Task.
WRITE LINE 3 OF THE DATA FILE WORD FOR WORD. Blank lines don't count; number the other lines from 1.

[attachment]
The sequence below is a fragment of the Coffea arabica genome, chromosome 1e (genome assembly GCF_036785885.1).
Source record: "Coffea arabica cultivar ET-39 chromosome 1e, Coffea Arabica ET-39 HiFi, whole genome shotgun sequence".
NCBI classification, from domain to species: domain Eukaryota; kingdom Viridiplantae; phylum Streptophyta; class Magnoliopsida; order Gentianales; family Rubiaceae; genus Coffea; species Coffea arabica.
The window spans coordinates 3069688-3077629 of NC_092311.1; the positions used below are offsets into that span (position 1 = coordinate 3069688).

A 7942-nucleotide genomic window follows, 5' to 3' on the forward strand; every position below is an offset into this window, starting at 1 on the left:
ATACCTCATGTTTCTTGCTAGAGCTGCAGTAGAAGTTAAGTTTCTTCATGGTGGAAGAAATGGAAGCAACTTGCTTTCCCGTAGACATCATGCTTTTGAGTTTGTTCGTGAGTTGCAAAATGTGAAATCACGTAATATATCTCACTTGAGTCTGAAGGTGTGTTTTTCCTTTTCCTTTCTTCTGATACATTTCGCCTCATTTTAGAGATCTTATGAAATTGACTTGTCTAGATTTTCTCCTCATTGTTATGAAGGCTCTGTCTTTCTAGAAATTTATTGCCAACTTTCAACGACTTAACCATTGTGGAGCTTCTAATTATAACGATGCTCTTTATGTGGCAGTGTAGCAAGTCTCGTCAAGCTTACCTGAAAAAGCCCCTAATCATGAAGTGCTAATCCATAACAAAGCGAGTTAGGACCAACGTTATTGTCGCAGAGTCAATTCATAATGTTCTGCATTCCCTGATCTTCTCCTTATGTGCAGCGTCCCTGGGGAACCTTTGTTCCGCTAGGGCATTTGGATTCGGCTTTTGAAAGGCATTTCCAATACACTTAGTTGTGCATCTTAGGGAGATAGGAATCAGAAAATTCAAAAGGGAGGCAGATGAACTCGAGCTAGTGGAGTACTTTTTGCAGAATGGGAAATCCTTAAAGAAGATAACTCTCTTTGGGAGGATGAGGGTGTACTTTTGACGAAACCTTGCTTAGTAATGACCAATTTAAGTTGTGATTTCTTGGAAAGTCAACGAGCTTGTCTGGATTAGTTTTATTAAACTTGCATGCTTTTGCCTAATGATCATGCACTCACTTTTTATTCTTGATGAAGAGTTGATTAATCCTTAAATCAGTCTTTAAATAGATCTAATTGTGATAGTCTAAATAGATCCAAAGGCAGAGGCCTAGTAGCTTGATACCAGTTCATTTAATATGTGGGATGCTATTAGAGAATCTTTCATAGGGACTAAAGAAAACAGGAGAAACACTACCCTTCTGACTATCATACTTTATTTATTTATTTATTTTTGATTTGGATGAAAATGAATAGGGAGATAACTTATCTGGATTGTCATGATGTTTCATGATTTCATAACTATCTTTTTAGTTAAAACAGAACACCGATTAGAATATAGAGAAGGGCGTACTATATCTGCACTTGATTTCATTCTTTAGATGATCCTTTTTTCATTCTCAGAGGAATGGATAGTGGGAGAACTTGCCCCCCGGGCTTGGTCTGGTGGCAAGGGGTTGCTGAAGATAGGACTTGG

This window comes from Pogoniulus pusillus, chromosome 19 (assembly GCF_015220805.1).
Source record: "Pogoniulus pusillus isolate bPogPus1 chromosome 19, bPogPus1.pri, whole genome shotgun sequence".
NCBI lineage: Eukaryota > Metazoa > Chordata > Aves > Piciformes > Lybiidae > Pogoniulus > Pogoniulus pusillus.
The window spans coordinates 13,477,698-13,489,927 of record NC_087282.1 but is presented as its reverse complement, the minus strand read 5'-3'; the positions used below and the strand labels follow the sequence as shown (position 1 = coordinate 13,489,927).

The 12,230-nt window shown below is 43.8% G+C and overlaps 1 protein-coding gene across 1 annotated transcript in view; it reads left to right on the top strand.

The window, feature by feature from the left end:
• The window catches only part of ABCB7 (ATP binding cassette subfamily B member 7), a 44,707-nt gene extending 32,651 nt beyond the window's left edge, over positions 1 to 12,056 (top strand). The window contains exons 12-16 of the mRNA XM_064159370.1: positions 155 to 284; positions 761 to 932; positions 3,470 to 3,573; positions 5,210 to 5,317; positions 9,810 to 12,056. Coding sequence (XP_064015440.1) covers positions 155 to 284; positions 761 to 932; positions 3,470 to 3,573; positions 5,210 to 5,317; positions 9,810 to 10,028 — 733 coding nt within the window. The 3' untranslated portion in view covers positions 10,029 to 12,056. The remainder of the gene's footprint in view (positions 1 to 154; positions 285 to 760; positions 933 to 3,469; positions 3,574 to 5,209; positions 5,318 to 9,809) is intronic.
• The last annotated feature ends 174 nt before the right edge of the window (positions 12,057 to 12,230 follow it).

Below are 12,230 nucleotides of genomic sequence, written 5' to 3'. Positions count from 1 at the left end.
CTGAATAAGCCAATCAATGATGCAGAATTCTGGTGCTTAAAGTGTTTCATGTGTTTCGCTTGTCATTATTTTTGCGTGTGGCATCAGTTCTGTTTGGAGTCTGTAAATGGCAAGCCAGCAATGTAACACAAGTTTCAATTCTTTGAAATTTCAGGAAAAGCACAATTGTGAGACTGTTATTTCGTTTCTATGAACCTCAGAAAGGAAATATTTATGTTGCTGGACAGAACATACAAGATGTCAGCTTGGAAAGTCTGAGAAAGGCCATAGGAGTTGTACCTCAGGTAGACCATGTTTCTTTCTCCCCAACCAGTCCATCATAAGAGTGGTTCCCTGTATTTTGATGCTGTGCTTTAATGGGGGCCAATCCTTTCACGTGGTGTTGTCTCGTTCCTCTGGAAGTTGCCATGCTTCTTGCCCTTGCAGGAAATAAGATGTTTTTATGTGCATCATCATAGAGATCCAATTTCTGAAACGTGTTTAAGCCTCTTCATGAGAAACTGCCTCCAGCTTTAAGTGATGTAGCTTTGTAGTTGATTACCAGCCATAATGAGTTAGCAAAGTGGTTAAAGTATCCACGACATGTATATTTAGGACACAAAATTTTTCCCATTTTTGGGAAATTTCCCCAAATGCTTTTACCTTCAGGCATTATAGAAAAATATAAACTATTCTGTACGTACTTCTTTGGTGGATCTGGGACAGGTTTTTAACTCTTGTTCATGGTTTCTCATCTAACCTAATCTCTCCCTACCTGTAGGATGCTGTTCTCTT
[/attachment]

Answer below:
NCBI classification, from domain to species: domain Eukaryota; kingdom Viridiplantae; phylum Streptophyta; class Magnoliopsida; order Gentianales; family Rubiaceae; genus Coffea; species Coffea arabica.